MEDITATION MOTIVATION - A QUICK TOUR OF BUDDHISM AND 20 EASY TIPS TO CREATE A DAILY PRACTICE by Mia Randall
Genre: Non - Fiction, Buddhism, Health
"As humans, it is inevitable that we will experience what Buddhists call ‘Dhukka’ or ‘unsatisfactoriness’ at some points in our lives. It’s a fact of life – that life consists of suffering. Buddhists believe that there is a way out of suffering, but to find the way, we need first to understand suffering.
When I first encountered Buddhist ideas, that particular concept really put me off! I didn’t particularly want to have to think about suffering, to examine it and philosophise over it. Surely there were some nicer things to think about! After some time, however, it didn’t seem quite so depressing and actually started to make sense…
Dhukka is not only extreme suffering such as pain and grief. It can also be the minor sufferings that we all encounter on a daily basis - something as minor as missing the bus, or finding that we have no clean socks. We can’t get away from the fact that life consists of a great deal of suffering be it major or minor!
Buddha said: “I teach one thing and one only: suffering and the end of suffering” So what if there is a way out of this suffering? Well, there is – it’s through understanding that we create our own suffering and can therefore cease to create our own suffering. First, we have to understand the causes of our suffering.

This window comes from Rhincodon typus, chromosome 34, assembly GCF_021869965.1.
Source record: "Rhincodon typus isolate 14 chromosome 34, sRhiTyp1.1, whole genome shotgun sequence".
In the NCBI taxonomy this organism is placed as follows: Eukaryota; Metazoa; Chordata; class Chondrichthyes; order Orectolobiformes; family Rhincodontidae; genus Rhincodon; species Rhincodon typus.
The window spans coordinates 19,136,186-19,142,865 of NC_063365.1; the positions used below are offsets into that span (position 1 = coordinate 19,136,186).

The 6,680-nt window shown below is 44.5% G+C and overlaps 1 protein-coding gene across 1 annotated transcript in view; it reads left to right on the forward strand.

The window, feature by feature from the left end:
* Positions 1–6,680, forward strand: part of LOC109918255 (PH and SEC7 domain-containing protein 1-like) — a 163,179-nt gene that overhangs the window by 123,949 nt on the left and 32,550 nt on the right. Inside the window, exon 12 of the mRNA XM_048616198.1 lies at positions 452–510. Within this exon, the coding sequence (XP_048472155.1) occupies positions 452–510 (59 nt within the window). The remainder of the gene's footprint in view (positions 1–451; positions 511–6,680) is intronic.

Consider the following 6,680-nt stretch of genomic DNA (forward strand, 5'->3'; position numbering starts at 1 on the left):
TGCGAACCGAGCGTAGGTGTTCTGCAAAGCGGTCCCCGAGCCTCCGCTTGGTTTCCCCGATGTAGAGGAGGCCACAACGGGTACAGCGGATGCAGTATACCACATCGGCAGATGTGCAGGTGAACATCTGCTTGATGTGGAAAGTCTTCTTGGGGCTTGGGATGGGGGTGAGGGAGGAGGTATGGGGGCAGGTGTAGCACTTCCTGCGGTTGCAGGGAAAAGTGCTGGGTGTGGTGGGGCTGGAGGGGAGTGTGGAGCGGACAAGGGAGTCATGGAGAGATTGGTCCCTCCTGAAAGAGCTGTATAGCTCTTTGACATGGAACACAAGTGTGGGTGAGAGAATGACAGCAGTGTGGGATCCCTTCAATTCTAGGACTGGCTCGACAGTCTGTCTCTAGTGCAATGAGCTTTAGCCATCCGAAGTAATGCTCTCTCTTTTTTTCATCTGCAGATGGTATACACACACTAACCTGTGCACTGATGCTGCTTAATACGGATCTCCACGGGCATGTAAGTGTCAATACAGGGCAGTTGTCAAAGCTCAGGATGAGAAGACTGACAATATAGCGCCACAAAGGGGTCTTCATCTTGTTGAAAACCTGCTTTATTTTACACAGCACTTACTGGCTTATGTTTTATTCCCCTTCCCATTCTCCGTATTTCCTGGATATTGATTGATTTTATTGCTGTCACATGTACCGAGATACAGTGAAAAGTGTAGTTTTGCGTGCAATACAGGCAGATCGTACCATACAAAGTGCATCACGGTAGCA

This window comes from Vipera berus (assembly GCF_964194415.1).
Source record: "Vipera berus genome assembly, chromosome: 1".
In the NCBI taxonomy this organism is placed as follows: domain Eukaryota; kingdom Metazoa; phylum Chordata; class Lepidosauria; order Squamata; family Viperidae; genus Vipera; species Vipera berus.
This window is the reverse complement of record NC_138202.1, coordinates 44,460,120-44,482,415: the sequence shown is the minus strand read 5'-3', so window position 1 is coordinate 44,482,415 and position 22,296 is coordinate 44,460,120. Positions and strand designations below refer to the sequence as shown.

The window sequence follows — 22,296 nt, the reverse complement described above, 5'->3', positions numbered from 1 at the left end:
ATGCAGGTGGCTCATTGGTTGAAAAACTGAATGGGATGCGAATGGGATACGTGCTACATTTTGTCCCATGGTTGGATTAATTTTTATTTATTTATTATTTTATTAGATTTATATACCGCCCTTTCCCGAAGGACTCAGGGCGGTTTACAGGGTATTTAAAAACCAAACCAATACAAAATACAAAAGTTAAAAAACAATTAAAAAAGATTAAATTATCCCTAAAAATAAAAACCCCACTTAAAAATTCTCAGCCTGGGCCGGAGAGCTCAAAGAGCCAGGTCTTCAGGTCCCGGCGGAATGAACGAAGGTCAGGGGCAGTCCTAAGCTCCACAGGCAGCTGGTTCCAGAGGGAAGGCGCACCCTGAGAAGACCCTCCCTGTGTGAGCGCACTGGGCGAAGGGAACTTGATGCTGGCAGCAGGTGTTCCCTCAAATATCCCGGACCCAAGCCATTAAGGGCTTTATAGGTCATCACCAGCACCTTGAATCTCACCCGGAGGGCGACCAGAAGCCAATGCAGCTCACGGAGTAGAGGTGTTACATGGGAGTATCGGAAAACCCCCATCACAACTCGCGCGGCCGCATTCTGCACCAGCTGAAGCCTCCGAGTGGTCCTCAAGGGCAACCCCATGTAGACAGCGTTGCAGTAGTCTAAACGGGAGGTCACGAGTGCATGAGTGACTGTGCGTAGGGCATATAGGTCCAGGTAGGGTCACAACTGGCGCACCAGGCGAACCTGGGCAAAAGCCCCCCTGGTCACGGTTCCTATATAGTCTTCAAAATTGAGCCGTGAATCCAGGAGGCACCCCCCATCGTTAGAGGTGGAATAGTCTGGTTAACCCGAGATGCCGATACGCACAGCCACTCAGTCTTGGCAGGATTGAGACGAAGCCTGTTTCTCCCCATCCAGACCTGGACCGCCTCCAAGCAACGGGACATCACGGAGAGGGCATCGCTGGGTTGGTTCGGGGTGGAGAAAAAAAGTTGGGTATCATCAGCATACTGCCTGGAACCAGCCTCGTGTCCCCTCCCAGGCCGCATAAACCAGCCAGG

Suffering is caused by clinging or craving on one hand and aversion on the other. An example of craving is thinking that we will be happy when we get our ideal job, or our dream house or car. I’m sure we have all been guilty of this! How happy we feel when we land our new job, but before long, we realise our co-workers are annoying and our boss too demanding. How elated we feel when we purchase our ‘dream’ car, then gradually, it gets scratched and dented and we notice a newer car that we want even more. The happiness obtained from getting ‘things’ is transitory and impermanent. To think that a lasting happiness can be gained from things outside ourselves is delusional because the happiness obtained is only momentary. Then the unsatisfactoriness sets in again and we crave for something else which we erroneously believe will make us happy again.
To step outside this cycle of craving and aversion, we need to control our minds. Desires (be they healthy of unhealthy) will still be present, but we learn not to be slaves to our desires. We can still notice our desires, but we don’t get carried away by them because we have developed an insight into the true nature of reality. Meditation is extremely useful (possibly essential) in developing this insight. Through meditation we can purify and concentrate the mind. We gradually reveal to ourselves the crazy merry-go-round ride of craving and aversion that we are stuck on.
Our mind can be likened to a cloudy pond. Meditation helps the silt of ignorance to settle, leaving a clear, tranquil pool, sharpening our intuition and concentration and revealing a deep understanding of the true nature of everything"
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